Women in the New Testament Course.

As a college, we fully support the ordination of women and are especially proud of those who attended and are attending this institution as part of their own journeys as well as those who are currently discerning their calling. However, while the church has come a long way since the first ordinations of women in the 90s, most women still encounter additional challenges in approaching ministry. We therefore intend to do all we can to support them through our culture and our training.

The “Women in the New Testament” course is a six part course, open to the entire community and is best described as:

“A conversation which equips students to engage deeply with the biblical case for women in leadership and to hear from women’s experience.

Josie Chamings

The course which has recently been run for the second time, came about in 2021 when Josie Chamings, a second year ordinand and the *Women’s Rep at the time, noticed that there were many women in our community with stories where the Bible had been used to discourage their calling due to the comments of friends, family and acquaintances. This created a significant pastoral need and many of our ordinands admitted to feeling less well equipped in the biblical case supporting women in leadership. As an evangelical college, it was not enough simply to argue for women in leadership on the basis of justice or rights – we want our students to see how it is based on the Bible, whilst in loving dialogue with those who disagree.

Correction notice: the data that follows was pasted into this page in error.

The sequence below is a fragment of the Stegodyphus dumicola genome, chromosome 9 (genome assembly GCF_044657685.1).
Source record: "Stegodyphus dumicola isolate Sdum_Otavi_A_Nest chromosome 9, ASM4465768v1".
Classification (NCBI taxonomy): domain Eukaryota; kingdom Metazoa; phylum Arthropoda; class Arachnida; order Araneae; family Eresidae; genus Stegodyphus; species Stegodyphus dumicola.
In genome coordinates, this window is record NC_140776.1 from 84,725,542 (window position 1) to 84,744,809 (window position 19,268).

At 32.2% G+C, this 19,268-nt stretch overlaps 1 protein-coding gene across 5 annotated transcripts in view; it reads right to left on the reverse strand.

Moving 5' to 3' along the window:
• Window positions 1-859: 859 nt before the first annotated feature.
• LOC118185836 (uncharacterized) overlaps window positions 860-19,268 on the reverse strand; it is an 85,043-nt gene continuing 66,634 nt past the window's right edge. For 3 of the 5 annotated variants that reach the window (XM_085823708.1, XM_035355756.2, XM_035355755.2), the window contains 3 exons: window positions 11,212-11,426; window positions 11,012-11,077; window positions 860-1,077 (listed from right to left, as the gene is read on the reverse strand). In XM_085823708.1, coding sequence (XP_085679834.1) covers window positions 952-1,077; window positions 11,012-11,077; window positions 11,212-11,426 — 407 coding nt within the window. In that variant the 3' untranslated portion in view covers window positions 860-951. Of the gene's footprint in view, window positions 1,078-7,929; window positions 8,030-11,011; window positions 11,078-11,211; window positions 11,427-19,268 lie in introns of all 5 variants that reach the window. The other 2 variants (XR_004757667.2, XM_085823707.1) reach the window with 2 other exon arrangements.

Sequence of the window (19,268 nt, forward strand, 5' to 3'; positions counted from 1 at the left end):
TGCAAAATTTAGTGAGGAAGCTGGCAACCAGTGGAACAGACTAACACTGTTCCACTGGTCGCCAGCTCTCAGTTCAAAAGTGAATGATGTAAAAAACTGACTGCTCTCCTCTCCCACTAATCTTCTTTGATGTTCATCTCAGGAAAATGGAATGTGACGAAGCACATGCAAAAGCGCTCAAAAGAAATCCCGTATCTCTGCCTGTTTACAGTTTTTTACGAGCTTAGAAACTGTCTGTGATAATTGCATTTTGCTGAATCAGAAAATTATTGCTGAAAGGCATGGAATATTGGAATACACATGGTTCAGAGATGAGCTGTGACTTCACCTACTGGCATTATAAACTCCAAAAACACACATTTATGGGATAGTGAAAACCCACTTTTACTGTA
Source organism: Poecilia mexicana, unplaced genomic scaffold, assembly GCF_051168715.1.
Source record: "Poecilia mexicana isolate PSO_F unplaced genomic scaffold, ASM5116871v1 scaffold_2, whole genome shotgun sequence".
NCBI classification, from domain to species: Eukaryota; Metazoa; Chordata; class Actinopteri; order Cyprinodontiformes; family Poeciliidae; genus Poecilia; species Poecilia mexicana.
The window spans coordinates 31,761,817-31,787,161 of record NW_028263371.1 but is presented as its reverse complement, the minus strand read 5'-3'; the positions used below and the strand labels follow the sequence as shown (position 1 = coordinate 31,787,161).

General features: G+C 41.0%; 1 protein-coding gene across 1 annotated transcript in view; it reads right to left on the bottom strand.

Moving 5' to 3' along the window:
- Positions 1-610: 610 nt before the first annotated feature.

As part of the Introduction the New Testament module, Jamie Davies (Tutor in New Testament, and Tutor for Independent Students) uses an exercise in which all the students sit in mixed gender groups to read 1 Timothy 2.8–15, with only the women initially allowed to speak. The aim in that lecture is to have the whole class appreciate how the interpretation of some passages has been experienced by the women in the groups and to hear the impact these texts have had on the lives of the women they were sitting with. This is often a significant “light-bulb” moment for many in that lecture.

Josie approached Jamie with the idea of putting together a course that might address these issues to better equip the community and he was excited to do so. Jamie was keen to create an environment that presented everyone as equals. It wouldn’t work if it were just a lecture by a lecturer, so the format, venue and timing was key. It was also important that it was a welcome environment for discussion and opposing views.


“When Josie asked me if I’d like to do the teaching element of this course, it was immediately clear to me that I had to say yes, even though I knew it meant I had to do a lot more research if I were to do the topic justice. It’s very important to me, as a male tutor, to advocate for all the fantastic women training for church leadership here at Trinity. More importantly, though, it was also a chance to share with my students — women and men — the tools, knowledge, and confidence to see that this position can faithfully be supported from the Scriptures. Researching and delivering these lectures was an immensely rewarding experience.”